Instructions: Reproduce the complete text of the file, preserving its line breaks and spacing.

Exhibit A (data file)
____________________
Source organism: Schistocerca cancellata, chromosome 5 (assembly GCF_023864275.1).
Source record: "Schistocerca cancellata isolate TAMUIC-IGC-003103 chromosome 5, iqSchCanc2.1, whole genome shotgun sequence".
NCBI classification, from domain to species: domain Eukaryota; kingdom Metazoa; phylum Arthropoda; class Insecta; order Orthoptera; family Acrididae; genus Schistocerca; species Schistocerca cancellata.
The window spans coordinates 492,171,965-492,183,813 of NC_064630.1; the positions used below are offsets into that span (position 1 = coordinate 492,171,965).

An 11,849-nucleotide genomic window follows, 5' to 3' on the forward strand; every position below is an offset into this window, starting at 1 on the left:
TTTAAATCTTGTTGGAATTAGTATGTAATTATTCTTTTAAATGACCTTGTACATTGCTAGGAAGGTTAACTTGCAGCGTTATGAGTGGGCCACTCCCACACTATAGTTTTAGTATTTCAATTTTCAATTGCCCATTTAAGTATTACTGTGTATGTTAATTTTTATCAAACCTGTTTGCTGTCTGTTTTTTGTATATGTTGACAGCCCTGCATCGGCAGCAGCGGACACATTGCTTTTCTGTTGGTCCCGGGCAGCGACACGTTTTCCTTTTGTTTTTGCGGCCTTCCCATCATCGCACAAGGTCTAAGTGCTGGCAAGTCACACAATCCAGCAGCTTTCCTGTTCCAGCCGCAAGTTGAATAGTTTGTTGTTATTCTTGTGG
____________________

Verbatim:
Source organism: Schistocerca cancellata, chromosome 5 (assembly GCF_023864275.1).
Source record: "Schistocerca cancellata isolate TAMUIC-IGC-003103 chromosome 5, iqSchCanc2.1, whole genome shotgun sequence".
NCBI classification, from domain to species: domain Eukaryota; kingdom Metazoa; phylum Arthropoda; class Insecta; order Orthoptera; family Acrididae; genus Schistocerca; species Schistocerca cancellata.
The window spans coordinates 492,171,965-492,183,813 of NC_064630.1; the positions used below are offsets into that span (position 1 = coordinate 492,171,965).

An 11,849-nucleotide genomic window follows, 5' to 3' on the forward strand; every position below is an offset into this window, starting at 1 on the left:
TTTAAATCTTGTTGGAATTAGTATGTAATTATTCTTTTAAATGACCTTGTACATTGCTAGGAAGGTTAACTTGCAGCGTTATGAGTGGGCCACTCCCACACTATAGTTTTAGTATTTCAATTTTCAATTGCCCATTTAAGTATTACTGTGTATGTTAATTTTTATCAAACCTGTTTGCTGTCTGTTTTTTGTATATGTTGACAGCCCTGCATCGGCAGCAGCGGACACATTGCTTTTCTGTTGGTCCCGGGCAGCGACACGTTTTCCTTTTGTTTTTGCGGCCTTCCCATCATCGCACAAGGTCTAAGTGCTGGCAAGTCACACAATCCAGCAGCTTTCCTGTTCCAGCCGCAAGTTGAATAGTTTGTTGTTATTCTTGTGG